In our lighting guidelines, we specify bulbs with a color rating of 3000 K or lower—2700 K is preferred. Lighting colors are sometimes indicated as soft white, warm white, bright white, or daylight. We recommend only the soft white for outdoor lighting. However, some of the others may be appropriate for some indoor lighting. Here is what these ratings mean.

Soft White - 2700 K - 3000 K (yellowish range). This is the color of a typical incandescent bulb. These work well in living rooms, bedrooms, and outdoors.

Warm White - 3000 K - 4000 K (yellowish to white range). These work well in kitchens, bathrooms, and work areas.

Bright White - 4000 K - 5000 K (white to blue range). These are best used in kitchens and bathrooms with white or chrome fixtures.

Daylight - 5000K - 6500K (blue range). These are good for reading. Despite the name, these bulbs are bluer than real daylight.

Effiency - Sometimes called efficacy, efficiency indicates the how much light is emitted for a given amount of energy used. It is the number of lumens output by the bulb per watt of energy input (lumens/watt). While efficiency is sometimes indicated on the bulb label, you can calculate efficiency by dividing lumens by the number of watts. However, for simplicity just remember a CFL is much more efficient than an incandescent bulb, and LEDs are a little more efficient than CFLs.

Longevity - An incandescent bulb lasts on average about 1,000 to 2,000 hours. That's about one to two years based on an average usage of 3 hours per day. CFLs are supposed to last 10,000 to 20,000 hours or 10 to 15 years using the 3 hr/day criteria. However, LED bulbs are listed as having a lifespan of 25,000 to 35,000 hours, well over 25 years. So even if the initial cost of an LED is higher than an equivalent CFL, you may never need to replace it.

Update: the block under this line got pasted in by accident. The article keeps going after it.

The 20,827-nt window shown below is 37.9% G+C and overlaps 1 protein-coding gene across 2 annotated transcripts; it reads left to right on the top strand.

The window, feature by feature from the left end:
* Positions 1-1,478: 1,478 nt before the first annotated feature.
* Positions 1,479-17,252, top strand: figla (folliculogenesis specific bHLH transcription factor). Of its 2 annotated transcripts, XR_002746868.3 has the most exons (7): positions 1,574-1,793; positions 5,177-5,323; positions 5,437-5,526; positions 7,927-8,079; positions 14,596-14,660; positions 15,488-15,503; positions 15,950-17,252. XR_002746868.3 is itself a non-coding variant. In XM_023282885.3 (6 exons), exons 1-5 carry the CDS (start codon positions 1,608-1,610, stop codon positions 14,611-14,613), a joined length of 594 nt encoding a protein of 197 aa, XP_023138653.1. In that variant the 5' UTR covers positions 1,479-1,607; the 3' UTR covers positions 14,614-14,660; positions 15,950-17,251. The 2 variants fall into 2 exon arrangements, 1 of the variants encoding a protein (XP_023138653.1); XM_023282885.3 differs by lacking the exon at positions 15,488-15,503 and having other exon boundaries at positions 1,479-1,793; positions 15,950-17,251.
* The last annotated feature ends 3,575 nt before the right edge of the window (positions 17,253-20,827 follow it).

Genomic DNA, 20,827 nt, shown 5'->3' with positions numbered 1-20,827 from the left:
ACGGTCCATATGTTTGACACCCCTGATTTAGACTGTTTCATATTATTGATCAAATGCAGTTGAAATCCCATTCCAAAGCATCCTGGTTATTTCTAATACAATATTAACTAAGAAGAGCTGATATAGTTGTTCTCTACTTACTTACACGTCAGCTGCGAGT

Energy cost - This is the estimated cost to operate a given light bulb for a year. These calculations usually assume that the bulb will be on an average of 3 hours per day and the electric rate is $0.11 per kilowatt-hour. Obviuously, if you use it more or less than 3 hours a day, the actual cost would be different. It also depends on how much your electricity provider charges. Here in Blanco County, the rate is about $0.10 per kilowatt-hour.

Other Criteria - Other measurements are sometimes presented on bulb labels. Most of these are of little concern to the average user and we will not go into those here.

Lighting Facts - Manufacturers of lighting products are now required to provide labels with certain information on their packaging. Examples of two of these labels are shown below:

Light Facts